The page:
¶ 30. Regarding the telephone poles, the superior court found that, after consulting with Mrs. Bernhard (plaintiff's predecessor-in-title), Mrs. Neel determined that the utility poles would be placed outside of the right-of-way, and that placement of the poles would not affect use of the easement. At trial, Mrs. Bernhard testified that after Mrs. Neel wrote her a letter expressing concern about the location of the poles, she consulted an attorney, who told her that as long as the poles were staggered and more than fifty feet apart they would not interfere with the right-of-way because of its indefinite center line. Mrs. Bernhard further testified that Mrs. Neel accepted this explanation. Thus, the court's challenged findings are supported by this testimony.
¶ 31. Regarding the alleged obstruction, the trial court found that the only obstruction plaintiff had erected was a boulder on the upper fork of the easement to protect grass-covered ski trails. The court noted that the boulder had been removed and determined that no damage award was warranted. We find no abuse of discretion. Nor do we find any reversible error in the court suggesting that the destruction of flowers along the right-of-way could be considered an unreasonable use of the easement but finding a lack of evidence as to the amount of damages.
The superior court's April 15, 2004 decision is affirmed in all respects, except that its restriction on using the easement as an avenue for future development and its accompanying findings on that issue are stricken from the decision.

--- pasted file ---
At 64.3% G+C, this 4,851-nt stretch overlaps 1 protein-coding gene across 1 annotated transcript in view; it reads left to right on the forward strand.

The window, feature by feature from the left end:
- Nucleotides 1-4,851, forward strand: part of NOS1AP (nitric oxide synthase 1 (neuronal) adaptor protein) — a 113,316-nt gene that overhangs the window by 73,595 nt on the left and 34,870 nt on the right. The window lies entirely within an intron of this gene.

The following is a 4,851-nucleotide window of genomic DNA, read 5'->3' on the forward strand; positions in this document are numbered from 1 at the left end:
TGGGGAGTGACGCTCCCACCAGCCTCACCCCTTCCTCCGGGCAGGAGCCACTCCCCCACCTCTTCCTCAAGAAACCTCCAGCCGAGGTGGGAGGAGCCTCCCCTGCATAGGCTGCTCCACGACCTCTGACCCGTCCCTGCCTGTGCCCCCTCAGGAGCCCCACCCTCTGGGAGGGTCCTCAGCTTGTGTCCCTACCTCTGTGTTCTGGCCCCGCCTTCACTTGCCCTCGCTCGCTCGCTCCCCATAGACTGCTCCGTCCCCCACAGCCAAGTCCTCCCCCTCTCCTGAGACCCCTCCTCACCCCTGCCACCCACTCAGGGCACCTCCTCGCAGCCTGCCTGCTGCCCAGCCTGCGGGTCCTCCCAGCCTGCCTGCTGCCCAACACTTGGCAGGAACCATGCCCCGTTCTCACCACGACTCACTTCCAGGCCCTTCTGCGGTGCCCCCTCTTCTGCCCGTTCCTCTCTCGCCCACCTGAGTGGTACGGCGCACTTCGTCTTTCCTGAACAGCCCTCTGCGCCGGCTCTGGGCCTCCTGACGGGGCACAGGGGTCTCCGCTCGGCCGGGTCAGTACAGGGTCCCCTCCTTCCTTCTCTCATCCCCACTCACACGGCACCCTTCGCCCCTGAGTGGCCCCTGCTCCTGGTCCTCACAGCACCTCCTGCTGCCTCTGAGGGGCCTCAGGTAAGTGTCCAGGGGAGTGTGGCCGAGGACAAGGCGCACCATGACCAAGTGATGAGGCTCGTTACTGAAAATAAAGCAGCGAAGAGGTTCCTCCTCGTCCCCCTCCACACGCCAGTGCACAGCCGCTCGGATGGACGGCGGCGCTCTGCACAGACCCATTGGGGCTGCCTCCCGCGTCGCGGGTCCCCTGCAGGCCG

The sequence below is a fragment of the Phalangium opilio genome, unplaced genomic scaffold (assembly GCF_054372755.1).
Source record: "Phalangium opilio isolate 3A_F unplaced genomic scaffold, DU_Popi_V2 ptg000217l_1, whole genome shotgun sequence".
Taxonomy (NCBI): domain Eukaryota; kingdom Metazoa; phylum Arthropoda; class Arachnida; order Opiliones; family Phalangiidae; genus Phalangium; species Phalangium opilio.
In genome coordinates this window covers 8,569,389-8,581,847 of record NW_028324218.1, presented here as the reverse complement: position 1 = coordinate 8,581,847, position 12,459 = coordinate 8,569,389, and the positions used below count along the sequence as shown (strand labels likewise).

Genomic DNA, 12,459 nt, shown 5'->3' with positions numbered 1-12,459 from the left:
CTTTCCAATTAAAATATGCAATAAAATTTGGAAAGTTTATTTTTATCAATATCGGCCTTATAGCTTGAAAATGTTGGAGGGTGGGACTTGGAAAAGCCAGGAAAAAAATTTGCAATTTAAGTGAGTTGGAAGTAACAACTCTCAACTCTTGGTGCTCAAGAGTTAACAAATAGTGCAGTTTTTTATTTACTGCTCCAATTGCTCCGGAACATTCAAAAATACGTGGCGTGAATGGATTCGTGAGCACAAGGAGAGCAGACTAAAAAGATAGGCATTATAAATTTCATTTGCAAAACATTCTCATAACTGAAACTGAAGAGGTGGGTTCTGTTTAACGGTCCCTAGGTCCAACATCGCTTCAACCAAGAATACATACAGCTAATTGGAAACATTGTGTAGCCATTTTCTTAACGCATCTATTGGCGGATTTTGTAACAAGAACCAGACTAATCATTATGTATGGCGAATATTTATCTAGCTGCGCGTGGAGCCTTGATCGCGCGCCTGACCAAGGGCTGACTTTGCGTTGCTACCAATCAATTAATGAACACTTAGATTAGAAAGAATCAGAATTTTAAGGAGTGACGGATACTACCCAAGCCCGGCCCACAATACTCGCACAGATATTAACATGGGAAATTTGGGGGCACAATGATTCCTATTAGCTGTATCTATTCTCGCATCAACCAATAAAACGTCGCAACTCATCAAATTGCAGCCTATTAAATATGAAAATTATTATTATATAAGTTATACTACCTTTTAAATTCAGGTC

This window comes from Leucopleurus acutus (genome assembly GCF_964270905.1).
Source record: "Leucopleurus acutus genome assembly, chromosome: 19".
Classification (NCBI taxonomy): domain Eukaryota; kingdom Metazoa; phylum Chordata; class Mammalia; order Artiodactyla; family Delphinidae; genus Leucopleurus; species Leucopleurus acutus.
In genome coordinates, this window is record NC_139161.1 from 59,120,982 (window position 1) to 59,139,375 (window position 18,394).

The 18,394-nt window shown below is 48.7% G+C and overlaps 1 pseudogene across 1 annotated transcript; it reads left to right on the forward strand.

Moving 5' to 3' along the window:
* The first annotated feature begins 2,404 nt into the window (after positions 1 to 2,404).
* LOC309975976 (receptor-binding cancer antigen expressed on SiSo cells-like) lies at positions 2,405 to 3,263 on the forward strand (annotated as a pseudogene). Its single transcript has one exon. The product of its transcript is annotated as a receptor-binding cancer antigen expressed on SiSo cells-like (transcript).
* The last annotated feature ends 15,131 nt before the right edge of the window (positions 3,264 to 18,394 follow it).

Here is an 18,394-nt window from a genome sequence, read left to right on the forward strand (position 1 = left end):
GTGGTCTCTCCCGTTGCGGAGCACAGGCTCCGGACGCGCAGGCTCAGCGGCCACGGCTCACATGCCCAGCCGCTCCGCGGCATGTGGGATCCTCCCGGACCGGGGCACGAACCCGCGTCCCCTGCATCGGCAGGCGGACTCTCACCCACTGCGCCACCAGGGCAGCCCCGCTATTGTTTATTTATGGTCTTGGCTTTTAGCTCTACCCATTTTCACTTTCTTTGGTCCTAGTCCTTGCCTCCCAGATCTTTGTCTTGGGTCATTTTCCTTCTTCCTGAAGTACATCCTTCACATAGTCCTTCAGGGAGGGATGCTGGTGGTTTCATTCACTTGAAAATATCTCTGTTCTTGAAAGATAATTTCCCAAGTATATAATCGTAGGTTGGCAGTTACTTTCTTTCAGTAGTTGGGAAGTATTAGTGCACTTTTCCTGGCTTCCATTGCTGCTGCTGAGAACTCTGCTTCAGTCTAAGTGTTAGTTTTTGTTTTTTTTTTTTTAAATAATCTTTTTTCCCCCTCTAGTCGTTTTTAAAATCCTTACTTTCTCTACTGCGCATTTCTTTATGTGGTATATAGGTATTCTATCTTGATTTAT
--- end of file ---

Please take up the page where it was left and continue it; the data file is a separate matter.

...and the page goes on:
1. The deed actually conveyed two easements forming the “Y,” but, for the sake of simplicity, we will refer to them as one easement.
2. In their brief on appeal, defendants state that Mrs. Neel was willing to recommend to her partners an alternative that “would have entailed deeding the minimum detour necessary for the Access Road to bend around the proposed footprint of the addition pending further discussions about a permanent solution.” Even at oral argument before this Court, defendants' attorney conceded that defendants could “live with” the trial court's ruling allowing plaintiff to bend the easement around his addition.
3. The superior court also ruled that Association members could not use the easement to access any property other than the Kimibakw parcel. Defendants have not challenged that aspect of the court's ruling, which was not advisory in nature.
4. While plaintiff's complaint sought a declaratory judgment establishing the specific scope of the easement, that request went to the type of traffic allowed, and the court determined in its June 6, 2001 decision that “the scope of permissible use includes pedestrians and vehicles of the kind ordinarily permitted on unpaved public roads in Vermont such as may be reasonably necessary to access the dominant estate.”